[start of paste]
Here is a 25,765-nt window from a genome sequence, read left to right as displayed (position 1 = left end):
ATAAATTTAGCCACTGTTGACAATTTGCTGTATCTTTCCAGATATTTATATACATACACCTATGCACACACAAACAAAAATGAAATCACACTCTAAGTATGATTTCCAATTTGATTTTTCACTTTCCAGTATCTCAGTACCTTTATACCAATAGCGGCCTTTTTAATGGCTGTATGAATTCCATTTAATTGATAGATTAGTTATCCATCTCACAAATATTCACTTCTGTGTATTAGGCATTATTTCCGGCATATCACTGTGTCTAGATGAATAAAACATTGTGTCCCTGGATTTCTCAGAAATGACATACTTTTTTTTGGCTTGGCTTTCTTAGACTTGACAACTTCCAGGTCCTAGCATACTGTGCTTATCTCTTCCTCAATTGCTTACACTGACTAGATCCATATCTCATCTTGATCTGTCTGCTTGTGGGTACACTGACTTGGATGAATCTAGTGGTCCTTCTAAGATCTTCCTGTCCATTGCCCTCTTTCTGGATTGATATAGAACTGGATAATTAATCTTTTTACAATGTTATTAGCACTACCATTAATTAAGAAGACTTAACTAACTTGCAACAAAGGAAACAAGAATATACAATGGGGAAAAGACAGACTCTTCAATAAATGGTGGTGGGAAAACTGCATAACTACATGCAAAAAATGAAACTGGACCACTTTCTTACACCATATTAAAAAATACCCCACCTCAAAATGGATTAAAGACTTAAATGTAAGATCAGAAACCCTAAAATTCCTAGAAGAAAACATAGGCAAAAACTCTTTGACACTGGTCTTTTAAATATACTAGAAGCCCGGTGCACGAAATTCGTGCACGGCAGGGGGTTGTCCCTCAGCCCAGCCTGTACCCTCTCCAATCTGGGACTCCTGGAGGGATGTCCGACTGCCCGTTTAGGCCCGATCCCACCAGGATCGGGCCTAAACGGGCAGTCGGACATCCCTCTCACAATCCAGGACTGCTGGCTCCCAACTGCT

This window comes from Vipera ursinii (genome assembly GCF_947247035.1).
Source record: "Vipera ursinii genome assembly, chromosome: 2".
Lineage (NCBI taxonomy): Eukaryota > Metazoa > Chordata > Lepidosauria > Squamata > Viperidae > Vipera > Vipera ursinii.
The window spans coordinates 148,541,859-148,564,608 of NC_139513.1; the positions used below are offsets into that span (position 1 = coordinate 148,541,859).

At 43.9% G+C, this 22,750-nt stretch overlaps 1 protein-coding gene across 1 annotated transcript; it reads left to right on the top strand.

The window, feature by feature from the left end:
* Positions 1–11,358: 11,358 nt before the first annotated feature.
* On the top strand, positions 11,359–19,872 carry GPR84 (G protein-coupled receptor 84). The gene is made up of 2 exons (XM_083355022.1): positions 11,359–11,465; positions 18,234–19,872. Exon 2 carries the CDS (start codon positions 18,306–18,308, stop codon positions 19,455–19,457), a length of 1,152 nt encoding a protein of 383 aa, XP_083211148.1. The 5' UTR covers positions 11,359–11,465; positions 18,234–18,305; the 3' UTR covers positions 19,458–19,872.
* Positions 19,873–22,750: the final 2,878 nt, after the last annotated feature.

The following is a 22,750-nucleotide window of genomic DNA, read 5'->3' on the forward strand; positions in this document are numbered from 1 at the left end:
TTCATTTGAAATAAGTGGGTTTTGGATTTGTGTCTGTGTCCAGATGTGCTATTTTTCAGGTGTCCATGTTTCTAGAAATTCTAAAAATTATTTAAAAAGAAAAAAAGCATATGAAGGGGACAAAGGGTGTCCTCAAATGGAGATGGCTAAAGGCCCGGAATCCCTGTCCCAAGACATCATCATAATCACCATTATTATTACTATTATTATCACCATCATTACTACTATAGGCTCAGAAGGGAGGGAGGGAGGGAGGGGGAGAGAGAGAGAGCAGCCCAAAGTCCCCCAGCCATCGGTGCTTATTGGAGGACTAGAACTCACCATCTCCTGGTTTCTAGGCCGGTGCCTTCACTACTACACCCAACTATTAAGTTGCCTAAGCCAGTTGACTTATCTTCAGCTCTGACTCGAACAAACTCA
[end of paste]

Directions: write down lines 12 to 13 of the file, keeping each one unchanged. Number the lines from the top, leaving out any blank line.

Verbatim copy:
The following is a 22,750-nucleotide window of genomic DNA, read 5'->3' on the forward strand; positions in this document are numbered from 1 at the left end:
TTCATTTGAAATAAGTGGGTTTTGGATTTGTGTCTGTGTCCAGATGTGCTATTTTTCAGGTGTCCATGTTTCTAGAAATTCTAAAAATTATTTAAAAAGAAAAAAAGCATATGAAGGGGACAAAGGGTGTCCTCAAATGGAGATGGCTAAAGGCCCGGAATCCCTGTCCCAAGACATCATCATAATCACCATTATTATTACTATTATTATCACCATCATTACTACTATAGGCTCAGAAGGGAGGGAGGGAGGGAGGGGGAGAGAGAGAGAGCAGCCCAAAGTCCCCCAGCCATCGGTGCTTATTGGAGGACTAGAACTCACCATCTCCTGGTTTCTAGGCCGGTGCCTTCACTACTACACCCAACTATTAAGTTGCCTAAGCCAGTTGACTTATCTTCAGCTCTGACTCGAACAAACTCA